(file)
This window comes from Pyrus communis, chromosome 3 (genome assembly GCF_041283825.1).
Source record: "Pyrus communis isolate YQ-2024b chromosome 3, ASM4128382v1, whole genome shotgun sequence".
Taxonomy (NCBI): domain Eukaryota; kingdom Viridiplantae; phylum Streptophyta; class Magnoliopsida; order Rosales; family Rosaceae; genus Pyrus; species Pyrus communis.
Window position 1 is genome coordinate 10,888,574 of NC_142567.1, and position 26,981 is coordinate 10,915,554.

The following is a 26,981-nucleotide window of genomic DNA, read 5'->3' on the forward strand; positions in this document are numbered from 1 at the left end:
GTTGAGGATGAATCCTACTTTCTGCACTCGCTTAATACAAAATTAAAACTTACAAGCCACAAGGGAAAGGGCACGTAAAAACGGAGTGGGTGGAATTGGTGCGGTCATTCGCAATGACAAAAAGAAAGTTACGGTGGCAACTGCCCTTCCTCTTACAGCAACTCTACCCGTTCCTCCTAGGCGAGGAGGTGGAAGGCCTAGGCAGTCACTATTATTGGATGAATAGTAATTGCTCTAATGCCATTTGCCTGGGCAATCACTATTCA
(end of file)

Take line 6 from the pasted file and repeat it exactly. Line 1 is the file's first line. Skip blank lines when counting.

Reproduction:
GTTGAGGATGAATCCTACTTTCTGCACTCGCTTAATACAAAATTAAAACTTACAAGCCACAAGGGAAAGGGCACGTAAAAACGGAGTGGGTGGAATTGGTGCGGTCATTCGCAATGACAAAAAGAAAGTTACGGTGGCAACTGCCCTTCCTCTTACAGCAACTCTACCCGTTCCTCCTAGGCGAGGAGGTGGAAGGCCTAGGCAGTCACTATTATTGGATGAATAGTAATTGCTCTAATGCCATTTGCCTGGGCAATCACTATTCA